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kids&family erary analysis of each work, discussing content, form, and function. Students were assigned a character analysis, which they then used to prepare for a performance of selected scenes from each classic. The middle school literary performances showFriends Community School students display their pop-up artwork cased the innovative made with guidance from Panamanian artist Victoria Suescum. Suescum is in the last row with her niece Gabriela, a first-grade approaches St. Peter student at Friends and a resident of Capitol Hill. School teachers embrace to engage students in the joys of learning. St. Peter School, 422 3rd St. Spring Musical a Smashing Success SE. 202-544-1618. www.stpeterUnder the direction of music schooldc.org director Mrs. Towson, St. Peter’s brought to life some all-time favorite Dr. Seuss characters in an onstage performance of “Seussical Jr.” Fifth-Graders Visit Philadelphia and Through the voices of Horton the Elephant, Gertrude McFuzz, Maisy La Battleship New Jersey Brent fifth graders traveled to the Bird, and all of the Whos of WhoNational Museum of American Jewville, students in grades two through ish History in Philadelphia and the eight brought down the house in a battleship “New Jersey” to study forces rousing rendition centered on the of immigration through the late 19th power of imagination. Months of reand early 20th centuries and the effects hearsals, set creation, and costume deof the second industrial revolution on sign resulted in two sold-out evening World War II. Students got the opperformances capped by a fantastic portunity to spend the night on the cast party. battleship and participate in a shipwide scavenger hunt.

News from St. Peter School

Brent News

Middle School Drama Festival

Middle school students spent several weeks examining classic literary works including “Raisin in the Sun” by Lorraine Hansberry and “The Diary of Anne Frank,” the play adapted from the original diary, in preparation for the annual Middle School Drama Festival. The students conducted a lit-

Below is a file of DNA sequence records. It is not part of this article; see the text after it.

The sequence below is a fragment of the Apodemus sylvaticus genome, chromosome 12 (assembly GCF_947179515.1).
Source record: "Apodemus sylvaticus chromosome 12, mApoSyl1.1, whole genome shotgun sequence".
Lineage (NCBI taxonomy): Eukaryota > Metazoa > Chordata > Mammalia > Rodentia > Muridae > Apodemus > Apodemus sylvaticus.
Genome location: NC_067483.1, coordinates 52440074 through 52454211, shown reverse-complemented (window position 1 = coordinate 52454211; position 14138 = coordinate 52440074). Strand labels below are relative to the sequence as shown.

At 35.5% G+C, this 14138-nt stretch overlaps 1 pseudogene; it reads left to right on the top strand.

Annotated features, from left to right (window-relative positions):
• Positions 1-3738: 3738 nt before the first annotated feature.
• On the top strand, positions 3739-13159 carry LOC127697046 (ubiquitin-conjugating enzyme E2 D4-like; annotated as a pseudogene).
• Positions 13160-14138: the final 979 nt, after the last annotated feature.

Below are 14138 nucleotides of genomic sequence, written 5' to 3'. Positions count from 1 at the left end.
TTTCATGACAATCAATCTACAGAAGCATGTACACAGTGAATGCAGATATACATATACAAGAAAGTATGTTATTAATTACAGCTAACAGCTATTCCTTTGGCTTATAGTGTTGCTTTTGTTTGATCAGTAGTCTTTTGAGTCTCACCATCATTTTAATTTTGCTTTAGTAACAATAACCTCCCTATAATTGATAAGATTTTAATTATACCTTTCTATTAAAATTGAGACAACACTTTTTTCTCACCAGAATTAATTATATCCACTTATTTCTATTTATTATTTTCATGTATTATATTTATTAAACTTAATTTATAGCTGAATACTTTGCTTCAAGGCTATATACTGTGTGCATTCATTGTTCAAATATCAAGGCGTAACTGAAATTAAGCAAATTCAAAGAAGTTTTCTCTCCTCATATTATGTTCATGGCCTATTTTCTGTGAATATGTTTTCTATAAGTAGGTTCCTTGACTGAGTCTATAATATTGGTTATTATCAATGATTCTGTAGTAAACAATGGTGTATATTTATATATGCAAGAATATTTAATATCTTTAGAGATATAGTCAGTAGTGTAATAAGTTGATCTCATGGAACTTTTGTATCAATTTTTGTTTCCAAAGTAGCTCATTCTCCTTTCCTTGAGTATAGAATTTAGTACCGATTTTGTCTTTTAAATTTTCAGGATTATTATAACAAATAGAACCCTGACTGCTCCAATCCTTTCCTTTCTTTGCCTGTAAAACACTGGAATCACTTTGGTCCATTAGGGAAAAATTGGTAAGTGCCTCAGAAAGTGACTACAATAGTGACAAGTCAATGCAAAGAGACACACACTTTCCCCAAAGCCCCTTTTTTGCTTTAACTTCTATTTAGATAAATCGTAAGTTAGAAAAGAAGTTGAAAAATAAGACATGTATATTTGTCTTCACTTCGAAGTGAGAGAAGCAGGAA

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Fourth-Graders Work to Restore the Anacostia Watershed

Brent fourth-graders are now officially “Rice Rangers.” Both fourthgrade classes finished their Rice Ranger wetland planting project last

week with a memorably muddy adventure at the Kenilworth Aquatic Gardens . For the last six weeks the fourth-graders have been growing three species of wetland grasses in the science room as part of their study of plants and the Anacostia watershed. Last month they brought their young plants to be transplanted into a mudflat on the Anacostia River, where they will restore much needed habitat. It was an unforgettable adventure as the rain and mud gave new meaning to “getting our hands dirty” for science. Congratulations to the fourth graders for doing good for the environment while having a great time.

Chess Team Takes Third Place in Citywide Tournament

Brent’s Chess Challenge team won the third-place team trophy in the DC Citywide Chess Tournament on April 20. Congratulations to Saul Meyer-Fong, Isaac Holt, Griffin Smallwood, Griffin Smith, Griffith Barton, and Will Lankford for great matches! Denise Diggs, Brent Elementary, 301 North Carolina Ave. SE. 202698-3363. www.brentelementary.org; denise.diggs@dc.gov

Eliot-Hine News Introducing Yolanda Brown-Lynch

¡Dos! ¡Uno! ¡Cero! And the spotlight is on Yolanda Brown-Lynch, a Spanish-language instructor and a real “firecracker.” It’s easy for her to keep her students’ attention – because she’s nearly impossible to ignore. Young, lively, and clearly on a mission, she slips back and forth

between Spanish and English, giving instruction in both languages. To keep things interesting she uses a mix of independent study, team work, speaking, writing, video presentations, games, and friendly competitions. It’s a pleasure to see teens so engaged in their lessons that their enthusiasm occasionally threatens to bubble over – at which point she (or one of the students) will cheerfully call “¡Silencio!” and the class quiets down. What Señora Brown-Lynch finds most rewarding is her students’ “ability to connect with the language and culture and their openness to learning new things. They are beginning to realize that the world is larger than their street and city” and are eager to practice what they have learned in school with other Spanish-speakers. In her view having a second language is very beneficial, almost necessary, in today’s workplace so she takes great pride in offering it at the middle-school level. If you would like to observe a class, you can arrange a visit through the school. Sra. BrownLynch and the rest of the faculty are eager to meet prospective students and their families. Elizabeth Nelson, Eliot-Hine Middle School, 1830 Constitution Ave. NE. 202-939-5380. http://eliothinemiddleschool.com/